Mr. Graham's first argument on appeal is that the Board erred in determining that his retirement mooted his appeal. Pursuant to 5 U.S.C. §§ 7512 and 7513(d), the Board has authority to hear appeals of agency removal actions and of four other specified types of adverse actions. However, if an agency cancels or rescinds an otherwise appealable action, the Board is without jurisdiction to hear an appeal from the action. Cooper v. Department of the Navy, 108 F.3d 324, 326 (Fed. Cir. 1997).

In holding that Mr. Graham's appeal was rendered moot by his retirement, the AJ relied on our decision in Cooper. In that case, the Navy removed Larry L. Cooper from his position as a warehouse worker foreman because of his inability to perform the duties of his position. Cooper timely appealed his removal to the Board. Subsequently, while the appeal was pending before the Board, Cooper applied for disability retirement benefits and the application was approved. Thereafter, the Navy rescinded the removal, eliminated all references to it from Cooper's official personnel file, and substituted for it a separation based on disability retirement. See Cooper, 108 F.3d at 325. In view of the Navy's action, the Board dismissed Cooper's appeal for lack of jurisdiction, on the ground that it was moot. See id. On appeal, we upheld the Board's ruling. In so doing, we stated, "The Navy's cancellation of the removal action and the removal of all references to that action from Cooper's official personnel file eliminated all the consequences of that action and thus rendered Cooper's appeal moot." Id. at 326.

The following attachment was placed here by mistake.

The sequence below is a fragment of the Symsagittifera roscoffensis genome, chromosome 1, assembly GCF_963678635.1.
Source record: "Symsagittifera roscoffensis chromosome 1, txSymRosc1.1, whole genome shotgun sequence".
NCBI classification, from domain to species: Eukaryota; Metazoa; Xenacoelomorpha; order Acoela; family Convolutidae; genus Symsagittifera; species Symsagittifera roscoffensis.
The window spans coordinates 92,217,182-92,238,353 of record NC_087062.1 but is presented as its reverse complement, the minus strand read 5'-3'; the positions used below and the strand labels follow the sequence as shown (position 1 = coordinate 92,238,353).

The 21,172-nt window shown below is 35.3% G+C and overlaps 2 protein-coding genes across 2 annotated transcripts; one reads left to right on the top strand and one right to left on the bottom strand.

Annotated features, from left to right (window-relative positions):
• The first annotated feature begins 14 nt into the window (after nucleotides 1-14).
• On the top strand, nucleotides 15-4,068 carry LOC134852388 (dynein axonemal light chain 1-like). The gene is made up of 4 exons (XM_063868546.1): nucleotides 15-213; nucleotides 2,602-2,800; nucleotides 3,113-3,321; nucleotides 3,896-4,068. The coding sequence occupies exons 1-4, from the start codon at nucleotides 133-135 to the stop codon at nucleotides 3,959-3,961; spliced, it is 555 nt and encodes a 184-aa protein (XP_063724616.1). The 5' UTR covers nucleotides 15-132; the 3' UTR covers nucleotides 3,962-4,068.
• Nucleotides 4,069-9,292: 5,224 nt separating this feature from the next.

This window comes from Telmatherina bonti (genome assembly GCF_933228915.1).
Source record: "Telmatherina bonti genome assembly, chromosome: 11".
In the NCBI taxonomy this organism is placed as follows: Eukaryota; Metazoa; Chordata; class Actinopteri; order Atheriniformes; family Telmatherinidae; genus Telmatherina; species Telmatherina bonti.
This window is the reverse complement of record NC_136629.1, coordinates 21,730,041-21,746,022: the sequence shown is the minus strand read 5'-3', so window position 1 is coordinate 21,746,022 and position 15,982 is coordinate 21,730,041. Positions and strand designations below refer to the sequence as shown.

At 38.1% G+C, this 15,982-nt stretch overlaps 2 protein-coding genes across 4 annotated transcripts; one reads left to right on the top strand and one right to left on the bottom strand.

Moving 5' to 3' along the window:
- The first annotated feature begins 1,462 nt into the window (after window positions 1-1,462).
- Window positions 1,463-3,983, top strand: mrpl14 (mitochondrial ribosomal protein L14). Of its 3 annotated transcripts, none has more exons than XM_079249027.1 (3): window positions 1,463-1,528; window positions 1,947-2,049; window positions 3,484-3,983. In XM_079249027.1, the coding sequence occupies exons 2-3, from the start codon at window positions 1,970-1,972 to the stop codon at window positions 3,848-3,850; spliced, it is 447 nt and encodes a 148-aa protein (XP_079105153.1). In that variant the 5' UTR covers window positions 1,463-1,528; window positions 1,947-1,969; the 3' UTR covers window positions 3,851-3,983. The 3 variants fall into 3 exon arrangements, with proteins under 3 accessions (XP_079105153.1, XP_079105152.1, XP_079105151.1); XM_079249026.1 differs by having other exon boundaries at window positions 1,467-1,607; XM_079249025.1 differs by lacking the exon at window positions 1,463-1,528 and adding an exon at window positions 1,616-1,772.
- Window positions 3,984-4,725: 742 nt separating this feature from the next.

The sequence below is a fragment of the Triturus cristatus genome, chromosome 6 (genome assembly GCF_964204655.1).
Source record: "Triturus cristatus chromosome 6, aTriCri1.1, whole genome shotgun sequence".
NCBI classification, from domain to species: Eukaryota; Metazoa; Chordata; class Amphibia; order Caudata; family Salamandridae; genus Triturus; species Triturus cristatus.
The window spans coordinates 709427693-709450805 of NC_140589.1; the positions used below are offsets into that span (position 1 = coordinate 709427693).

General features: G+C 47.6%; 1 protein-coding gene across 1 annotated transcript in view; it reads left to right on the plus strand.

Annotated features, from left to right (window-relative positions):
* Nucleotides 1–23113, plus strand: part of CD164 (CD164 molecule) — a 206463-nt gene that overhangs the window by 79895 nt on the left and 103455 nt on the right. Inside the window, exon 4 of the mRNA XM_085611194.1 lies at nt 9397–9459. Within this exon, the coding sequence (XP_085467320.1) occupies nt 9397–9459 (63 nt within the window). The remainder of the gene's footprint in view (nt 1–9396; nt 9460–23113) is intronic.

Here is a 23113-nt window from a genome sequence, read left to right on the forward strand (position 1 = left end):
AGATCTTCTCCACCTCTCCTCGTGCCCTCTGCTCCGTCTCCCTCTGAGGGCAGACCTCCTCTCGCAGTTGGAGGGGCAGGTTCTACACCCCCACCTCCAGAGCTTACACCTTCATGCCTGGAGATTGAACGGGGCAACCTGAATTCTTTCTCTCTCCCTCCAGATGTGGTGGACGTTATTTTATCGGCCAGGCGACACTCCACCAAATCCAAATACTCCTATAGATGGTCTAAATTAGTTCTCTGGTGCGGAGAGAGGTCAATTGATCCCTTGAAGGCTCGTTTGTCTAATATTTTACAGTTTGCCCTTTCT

Mr. Graham advances two arguments as to why Cooper does not control his case. First, he points out that he has not received any communication from the agency formally stating that his removal was rescinded. Accordingly, he argues, the record does not establish that, in fact, the removal has been rescinded, as was the case in Cooper. In response, the government acknowledges that the agency failed to provide Mr. Graham with a written statement memorializing the rescission of the decision to remove him. It states, however, that the removal was "effectively canceled." It notes that as soon as Mr. Graham requested Early Out Retirement, the agency took no further action on the removal. It also notes that OPM could not have approved Mr. Graham's request for early retirement if the agency had removed him. See 5 U.S.C. § 8336(d) (1994) (stating that an employee who is separated from government service involuntarily "by removal for cause on charges of misconduct or delinquency" is prohibited from receiving retirement benefits).

The record establishes that the agency has in fact canceled the decision to remove Mr. Graham, even though it has not expressly informed Mr. Graham of the cancellation, either orally or in writing. We thus view the sequence of events in this case as resulting in circumstances tantamount to the cancellation of the removal action in Cooper. Having said that, we think that the better course plainly would have been for the agency to have provided Mr. Graham with a statement in ...